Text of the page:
1977–1985: Rupert Murdoch
[Sale price: $7.5 million]

In 1977, Felker made the mistake of mentioning offhand to Rupert Murdoch that he might want to sell the Voice. While Fox News Channel was still but a distant nightmare, Murdoch was already a media baron. He decided to take Felker at his word, and while Felker balked and resisted, Murdoch went to the other investors and won control.

No sooner had Rupert taken over than he and the staff—which had just unionized—clashed over his decision to fire editor Marianne Partridge; the staff protested, and Murdoch backed down. "I think everyone looked at Rupert as Russia, and we were Poland," says Village Voice Media CEO David Schneiderman, who succeeded Partridge as editor, "and the question was when would he invade. He never did, though he had some approaches now and then." Once Murdoch demanded that Schneiderman fire a reporter (he won't say who), but Schneiderman refused, and Murdoch relented. Another time Murdoch warned the paper to be careful in a story critical of the New York Post, but he didn't complain about it to his editors.

That was, of course, because Rupert could see the green. "He's a bottom-line guy, and he knows if he tried to turn it into some weekly version of the New York Post, he would kill this golden property that was a great source of revenue," recalls Wayne Barrett, "so he basically left the paper alone." And then he sold it, freeing cash that helped Rupert launch Fox.


1985–2000: Leonard Stern
[Sale price: $55 million]

Leonard Stern, one of the Forbes 400 richest people, saw the Voice "as a really interesting business challenge," recalls Schneiderman, "but he did understand how important it was for the editor and the staff to be able to write what they want to write." Voicers say Stern never interfered in the running of the paper. He also took the bold move of making the Voice free.

It was a risky gambit for Stern to forgo newsstand revenue. But it was necessary, Schneiderman says, because circulation was falling due to a shrinking number of newsstand sale sites. And it paid off.

However, going free might have been risky for the paper in another way. It's widely acknowledged that nowadays, the Voice isn't as influential as it once was. Perhaps that's because a free paper isn't taken as seriously in the rest of the media world. Or perhaps it's because the country has moved away from the liberal politics the paper has usually espoused, or that the media landscape is too crowded for any outlet to have the same clout as in the good old days.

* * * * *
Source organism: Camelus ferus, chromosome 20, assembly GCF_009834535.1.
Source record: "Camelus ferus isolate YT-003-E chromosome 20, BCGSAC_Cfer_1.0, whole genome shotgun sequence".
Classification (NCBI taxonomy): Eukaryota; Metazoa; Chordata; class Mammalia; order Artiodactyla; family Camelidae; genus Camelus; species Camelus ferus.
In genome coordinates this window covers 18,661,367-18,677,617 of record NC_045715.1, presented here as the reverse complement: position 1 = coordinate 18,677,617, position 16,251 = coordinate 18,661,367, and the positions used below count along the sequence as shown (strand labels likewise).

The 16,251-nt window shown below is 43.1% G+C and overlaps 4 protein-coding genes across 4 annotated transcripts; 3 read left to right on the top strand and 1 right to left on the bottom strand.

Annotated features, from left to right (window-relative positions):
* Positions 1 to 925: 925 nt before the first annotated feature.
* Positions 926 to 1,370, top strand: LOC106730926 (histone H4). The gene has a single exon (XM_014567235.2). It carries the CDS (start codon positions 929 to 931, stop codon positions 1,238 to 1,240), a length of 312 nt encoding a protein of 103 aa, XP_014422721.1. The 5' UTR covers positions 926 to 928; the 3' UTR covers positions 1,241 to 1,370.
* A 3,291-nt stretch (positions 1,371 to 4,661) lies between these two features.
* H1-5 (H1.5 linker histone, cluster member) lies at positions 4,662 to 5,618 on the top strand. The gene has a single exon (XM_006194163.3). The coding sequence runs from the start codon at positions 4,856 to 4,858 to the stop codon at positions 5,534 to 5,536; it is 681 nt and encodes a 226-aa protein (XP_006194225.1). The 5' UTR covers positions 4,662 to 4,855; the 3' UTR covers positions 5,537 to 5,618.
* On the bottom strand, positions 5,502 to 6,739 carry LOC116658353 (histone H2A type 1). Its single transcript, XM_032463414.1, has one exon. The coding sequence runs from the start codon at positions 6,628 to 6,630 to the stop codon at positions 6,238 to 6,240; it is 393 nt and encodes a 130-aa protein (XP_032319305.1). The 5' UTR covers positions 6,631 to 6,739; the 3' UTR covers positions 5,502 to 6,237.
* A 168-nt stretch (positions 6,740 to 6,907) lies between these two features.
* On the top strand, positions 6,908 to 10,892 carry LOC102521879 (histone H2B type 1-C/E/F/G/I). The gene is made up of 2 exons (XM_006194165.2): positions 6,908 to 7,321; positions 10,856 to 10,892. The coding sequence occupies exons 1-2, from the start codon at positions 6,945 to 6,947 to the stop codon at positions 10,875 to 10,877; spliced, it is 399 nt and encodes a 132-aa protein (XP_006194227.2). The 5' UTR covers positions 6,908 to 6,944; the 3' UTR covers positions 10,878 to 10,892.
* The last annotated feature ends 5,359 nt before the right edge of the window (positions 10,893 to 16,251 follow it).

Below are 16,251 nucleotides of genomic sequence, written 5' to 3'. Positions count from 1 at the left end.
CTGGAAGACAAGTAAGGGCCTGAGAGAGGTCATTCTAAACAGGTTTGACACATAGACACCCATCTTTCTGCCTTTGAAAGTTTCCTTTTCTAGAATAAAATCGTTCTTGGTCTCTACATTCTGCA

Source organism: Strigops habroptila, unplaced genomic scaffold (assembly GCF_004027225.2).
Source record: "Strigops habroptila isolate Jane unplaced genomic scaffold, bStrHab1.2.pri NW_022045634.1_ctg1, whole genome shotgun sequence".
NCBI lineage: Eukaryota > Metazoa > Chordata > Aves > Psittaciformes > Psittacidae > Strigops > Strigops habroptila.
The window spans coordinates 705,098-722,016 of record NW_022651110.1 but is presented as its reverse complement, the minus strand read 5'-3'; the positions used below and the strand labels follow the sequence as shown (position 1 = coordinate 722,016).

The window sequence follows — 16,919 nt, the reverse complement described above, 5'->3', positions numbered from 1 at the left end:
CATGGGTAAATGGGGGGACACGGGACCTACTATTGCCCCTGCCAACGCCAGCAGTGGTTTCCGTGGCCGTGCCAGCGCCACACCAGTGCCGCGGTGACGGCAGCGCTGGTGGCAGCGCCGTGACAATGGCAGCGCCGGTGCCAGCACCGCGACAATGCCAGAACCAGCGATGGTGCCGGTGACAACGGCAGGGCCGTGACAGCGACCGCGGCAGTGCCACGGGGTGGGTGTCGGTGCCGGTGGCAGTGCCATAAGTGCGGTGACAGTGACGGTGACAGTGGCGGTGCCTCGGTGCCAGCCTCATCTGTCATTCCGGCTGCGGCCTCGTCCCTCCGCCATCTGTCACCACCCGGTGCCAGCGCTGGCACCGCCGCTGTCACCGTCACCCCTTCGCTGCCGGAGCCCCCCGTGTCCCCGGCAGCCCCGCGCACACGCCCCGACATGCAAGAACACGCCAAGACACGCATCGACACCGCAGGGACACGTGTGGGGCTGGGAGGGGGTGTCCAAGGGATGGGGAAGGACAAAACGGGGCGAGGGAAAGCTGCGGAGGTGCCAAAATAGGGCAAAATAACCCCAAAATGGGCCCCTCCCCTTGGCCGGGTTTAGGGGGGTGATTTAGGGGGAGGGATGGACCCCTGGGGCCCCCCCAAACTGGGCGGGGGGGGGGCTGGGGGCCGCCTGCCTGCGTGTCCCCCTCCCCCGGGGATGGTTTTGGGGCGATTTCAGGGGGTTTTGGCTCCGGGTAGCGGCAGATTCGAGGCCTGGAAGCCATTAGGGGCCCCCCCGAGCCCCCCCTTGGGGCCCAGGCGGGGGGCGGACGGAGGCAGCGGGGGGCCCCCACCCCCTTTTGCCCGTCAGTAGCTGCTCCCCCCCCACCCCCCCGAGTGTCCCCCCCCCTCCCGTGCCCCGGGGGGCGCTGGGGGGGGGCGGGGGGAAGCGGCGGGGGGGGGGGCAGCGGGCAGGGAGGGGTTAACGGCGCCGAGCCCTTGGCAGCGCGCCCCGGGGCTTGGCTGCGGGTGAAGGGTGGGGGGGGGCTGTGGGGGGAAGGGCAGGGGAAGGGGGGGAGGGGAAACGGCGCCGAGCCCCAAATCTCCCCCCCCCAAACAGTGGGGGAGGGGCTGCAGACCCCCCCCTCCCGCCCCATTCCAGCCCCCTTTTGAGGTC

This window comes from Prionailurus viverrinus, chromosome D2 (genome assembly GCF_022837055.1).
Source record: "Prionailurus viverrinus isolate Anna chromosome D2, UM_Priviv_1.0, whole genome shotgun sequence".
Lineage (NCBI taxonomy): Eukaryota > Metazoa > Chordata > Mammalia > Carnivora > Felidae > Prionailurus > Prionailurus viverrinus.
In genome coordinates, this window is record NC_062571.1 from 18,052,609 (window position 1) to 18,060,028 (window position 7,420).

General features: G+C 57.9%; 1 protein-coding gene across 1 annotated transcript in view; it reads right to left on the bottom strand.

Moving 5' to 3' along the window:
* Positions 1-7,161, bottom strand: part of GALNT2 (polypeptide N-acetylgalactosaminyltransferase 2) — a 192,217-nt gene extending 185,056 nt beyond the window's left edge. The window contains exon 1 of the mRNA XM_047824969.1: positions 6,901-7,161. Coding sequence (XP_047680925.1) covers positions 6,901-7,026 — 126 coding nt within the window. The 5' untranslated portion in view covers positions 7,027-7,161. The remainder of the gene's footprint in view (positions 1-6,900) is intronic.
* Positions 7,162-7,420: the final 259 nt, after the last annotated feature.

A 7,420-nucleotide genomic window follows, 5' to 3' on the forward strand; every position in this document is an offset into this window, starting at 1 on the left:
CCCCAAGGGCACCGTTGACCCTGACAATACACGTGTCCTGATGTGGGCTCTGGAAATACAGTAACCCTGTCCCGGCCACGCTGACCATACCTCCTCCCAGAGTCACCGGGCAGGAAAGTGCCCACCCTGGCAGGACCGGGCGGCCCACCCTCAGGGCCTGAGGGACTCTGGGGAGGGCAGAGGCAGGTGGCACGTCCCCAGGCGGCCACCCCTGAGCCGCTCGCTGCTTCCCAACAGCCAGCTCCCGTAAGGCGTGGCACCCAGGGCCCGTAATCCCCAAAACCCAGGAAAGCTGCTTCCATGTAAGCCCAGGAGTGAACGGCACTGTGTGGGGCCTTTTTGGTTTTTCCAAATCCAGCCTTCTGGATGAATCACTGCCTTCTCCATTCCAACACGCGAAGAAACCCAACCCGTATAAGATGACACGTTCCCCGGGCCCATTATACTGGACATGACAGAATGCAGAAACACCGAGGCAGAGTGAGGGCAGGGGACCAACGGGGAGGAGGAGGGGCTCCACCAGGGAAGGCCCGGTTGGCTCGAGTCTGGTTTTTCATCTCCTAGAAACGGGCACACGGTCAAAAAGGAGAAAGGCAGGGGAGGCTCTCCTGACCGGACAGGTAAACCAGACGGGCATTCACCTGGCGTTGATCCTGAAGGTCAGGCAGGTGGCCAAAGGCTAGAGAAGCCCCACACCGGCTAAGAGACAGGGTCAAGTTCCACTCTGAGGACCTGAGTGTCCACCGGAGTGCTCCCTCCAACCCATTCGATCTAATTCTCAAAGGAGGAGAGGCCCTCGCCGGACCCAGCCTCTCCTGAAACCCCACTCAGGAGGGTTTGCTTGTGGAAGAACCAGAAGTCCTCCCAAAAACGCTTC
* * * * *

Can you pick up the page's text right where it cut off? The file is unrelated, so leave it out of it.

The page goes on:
2000–present: Weiss, Peck & Greer
[Sale price: $170 million]

Nowadays, when people ask, "Who owns the Voice?" you have to set aside time to answer. Stern sold out for a neat profit to a group of investors, including the investment firm Weiss, Peck & Greer, Trimaran Fund II (a private equity firm linked to the Canadian Imperial Bank of Com-merce), and several others. Weiss, Peck & Greer is itself owned by Robeco Group, a European-based entity worth $100 billion that, among other things, holds a chain of community newspapers and a set of radio stations.

Just over 24 hours before this anniversary issue went to press, Village Voice Media (which includes the Voice and papers in L.A., Minneapolis, Nashville, Orange County, and Seattle) announced its plans to merge with New Times, which has 11 papers and is the country's biggest alternative-newspaper chain. The deal is subject to Department of Justice approval, a process that could take up to six months because the DOJ is expected to request additional information from the companies.

Wolf, Burden, and many of the other characters in the Voice's story are dead. Many of the current staffers were born years after the founders sold out. And among readers and former readers, one often hears a lament for days gone by. The newspaper where people used to write all in lowercase and smoke reefer in the office now has cubicles and a dental plan.

There are pluses and minuses in getting older, for papers and readers alike. One of them is selective memory. Ross Wetzsteon once said of the paper where he wrote and edited for many years, "No matter what anybody says about how great the Voice was in the old days, we published a lot of garbage back then."

Folks only remember the great stuff. Lucky us.